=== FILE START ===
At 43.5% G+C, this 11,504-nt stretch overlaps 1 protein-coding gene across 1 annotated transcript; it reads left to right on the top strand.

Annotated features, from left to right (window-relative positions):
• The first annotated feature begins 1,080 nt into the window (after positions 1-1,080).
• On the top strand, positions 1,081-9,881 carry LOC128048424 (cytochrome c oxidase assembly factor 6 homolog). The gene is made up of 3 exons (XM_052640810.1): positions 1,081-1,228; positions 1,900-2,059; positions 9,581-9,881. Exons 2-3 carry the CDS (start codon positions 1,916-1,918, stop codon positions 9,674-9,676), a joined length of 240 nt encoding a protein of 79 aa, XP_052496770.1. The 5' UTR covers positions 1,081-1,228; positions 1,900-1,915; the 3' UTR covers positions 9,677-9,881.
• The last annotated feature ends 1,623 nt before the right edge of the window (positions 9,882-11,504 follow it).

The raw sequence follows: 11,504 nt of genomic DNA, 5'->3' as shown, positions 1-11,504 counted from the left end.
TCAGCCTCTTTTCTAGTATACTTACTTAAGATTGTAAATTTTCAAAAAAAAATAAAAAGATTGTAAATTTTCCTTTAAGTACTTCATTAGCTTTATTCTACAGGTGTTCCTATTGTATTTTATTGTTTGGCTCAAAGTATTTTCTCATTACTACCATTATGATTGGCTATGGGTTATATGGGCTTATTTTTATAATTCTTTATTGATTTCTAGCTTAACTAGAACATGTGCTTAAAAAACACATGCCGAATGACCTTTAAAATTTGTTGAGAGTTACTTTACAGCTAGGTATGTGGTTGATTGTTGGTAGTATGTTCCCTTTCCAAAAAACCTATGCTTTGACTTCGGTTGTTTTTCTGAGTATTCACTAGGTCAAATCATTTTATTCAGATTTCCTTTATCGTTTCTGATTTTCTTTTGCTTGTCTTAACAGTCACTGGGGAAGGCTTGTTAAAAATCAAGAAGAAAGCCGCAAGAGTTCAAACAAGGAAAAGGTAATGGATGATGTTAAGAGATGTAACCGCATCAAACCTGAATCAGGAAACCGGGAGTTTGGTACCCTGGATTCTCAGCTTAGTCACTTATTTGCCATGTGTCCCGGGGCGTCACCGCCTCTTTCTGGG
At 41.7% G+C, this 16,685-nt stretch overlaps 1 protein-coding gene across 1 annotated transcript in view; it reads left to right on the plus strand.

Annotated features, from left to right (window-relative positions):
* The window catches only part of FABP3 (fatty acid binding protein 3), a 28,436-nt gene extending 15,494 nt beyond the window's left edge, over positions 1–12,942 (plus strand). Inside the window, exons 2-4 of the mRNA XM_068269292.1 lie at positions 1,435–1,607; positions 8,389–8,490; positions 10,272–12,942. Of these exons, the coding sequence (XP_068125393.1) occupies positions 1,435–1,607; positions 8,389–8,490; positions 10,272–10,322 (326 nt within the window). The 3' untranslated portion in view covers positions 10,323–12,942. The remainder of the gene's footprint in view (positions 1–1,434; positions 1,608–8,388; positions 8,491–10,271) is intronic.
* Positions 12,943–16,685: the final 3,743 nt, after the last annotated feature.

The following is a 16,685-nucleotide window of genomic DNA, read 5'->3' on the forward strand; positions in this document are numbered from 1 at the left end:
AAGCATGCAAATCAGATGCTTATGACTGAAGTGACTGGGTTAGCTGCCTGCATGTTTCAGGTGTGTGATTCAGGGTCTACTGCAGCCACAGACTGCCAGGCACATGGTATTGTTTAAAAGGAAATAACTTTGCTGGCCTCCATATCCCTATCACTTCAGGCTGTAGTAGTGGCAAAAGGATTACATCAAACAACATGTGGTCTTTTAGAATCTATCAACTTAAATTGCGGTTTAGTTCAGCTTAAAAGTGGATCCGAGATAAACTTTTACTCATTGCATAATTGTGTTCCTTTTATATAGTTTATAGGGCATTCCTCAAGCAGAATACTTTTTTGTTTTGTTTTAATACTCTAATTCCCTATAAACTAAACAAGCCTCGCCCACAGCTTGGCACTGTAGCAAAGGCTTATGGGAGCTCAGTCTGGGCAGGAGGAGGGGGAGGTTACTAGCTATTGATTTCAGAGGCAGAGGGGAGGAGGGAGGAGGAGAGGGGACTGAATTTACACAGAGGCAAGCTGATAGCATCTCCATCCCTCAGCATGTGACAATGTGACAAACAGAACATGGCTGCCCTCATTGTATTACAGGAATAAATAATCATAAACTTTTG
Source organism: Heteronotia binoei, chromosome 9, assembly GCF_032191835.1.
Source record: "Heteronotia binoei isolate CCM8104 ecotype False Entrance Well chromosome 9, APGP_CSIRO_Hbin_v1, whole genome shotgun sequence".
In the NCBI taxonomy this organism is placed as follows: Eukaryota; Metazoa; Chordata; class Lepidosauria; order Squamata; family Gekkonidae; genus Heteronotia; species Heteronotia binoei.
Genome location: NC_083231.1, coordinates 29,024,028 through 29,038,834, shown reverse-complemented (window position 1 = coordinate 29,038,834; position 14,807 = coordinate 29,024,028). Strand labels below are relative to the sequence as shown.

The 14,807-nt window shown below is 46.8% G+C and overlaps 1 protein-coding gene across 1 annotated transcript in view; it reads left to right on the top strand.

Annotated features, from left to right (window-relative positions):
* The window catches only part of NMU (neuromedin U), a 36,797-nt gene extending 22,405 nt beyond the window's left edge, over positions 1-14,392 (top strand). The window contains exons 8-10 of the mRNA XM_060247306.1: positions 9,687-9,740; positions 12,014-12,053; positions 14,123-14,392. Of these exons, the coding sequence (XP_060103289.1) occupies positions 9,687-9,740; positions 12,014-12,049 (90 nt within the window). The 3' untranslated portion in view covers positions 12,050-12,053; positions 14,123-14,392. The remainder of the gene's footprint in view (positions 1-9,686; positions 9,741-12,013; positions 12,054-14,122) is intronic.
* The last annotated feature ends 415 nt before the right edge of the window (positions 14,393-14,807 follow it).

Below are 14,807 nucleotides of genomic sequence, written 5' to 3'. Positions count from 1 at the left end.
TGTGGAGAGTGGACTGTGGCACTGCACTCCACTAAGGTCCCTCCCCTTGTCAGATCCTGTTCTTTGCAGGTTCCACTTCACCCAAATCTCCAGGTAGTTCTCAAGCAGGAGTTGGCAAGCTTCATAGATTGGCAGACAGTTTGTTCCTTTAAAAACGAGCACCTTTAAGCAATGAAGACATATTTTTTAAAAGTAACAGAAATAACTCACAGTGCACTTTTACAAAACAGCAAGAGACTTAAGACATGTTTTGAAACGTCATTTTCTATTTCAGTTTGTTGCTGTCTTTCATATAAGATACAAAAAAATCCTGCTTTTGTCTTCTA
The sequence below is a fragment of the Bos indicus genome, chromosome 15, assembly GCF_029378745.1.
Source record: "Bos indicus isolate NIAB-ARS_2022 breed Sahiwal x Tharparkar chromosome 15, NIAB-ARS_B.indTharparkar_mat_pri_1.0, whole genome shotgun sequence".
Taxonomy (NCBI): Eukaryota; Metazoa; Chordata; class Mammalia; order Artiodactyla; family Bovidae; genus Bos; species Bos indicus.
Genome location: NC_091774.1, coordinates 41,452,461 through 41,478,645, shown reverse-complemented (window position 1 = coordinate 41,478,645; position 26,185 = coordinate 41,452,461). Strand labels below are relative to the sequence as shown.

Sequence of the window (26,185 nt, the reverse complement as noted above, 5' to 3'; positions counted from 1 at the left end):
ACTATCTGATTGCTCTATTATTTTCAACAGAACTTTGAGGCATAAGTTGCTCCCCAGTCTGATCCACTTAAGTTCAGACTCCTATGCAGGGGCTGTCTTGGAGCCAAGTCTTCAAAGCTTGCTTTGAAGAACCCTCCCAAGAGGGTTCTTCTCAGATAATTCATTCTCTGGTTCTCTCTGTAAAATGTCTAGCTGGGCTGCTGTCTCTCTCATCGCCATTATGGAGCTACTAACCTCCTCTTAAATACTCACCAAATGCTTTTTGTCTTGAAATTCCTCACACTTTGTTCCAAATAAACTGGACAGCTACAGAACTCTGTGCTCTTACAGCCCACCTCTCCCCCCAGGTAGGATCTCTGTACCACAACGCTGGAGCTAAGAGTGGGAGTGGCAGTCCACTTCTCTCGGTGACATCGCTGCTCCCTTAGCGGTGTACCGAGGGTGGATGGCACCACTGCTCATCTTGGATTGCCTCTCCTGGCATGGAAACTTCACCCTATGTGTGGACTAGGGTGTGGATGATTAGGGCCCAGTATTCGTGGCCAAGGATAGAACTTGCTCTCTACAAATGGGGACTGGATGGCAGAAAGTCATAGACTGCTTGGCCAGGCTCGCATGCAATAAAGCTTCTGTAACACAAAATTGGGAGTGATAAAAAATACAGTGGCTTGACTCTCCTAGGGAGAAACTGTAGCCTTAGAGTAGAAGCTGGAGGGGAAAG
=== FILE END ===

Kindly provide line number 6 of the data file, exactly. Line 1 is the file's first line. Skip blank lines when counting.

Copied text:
The raw sequence follows: 11,504 nt of genomic DNA, 5'->3' as shown, positions 1-11,504 counted from the left end.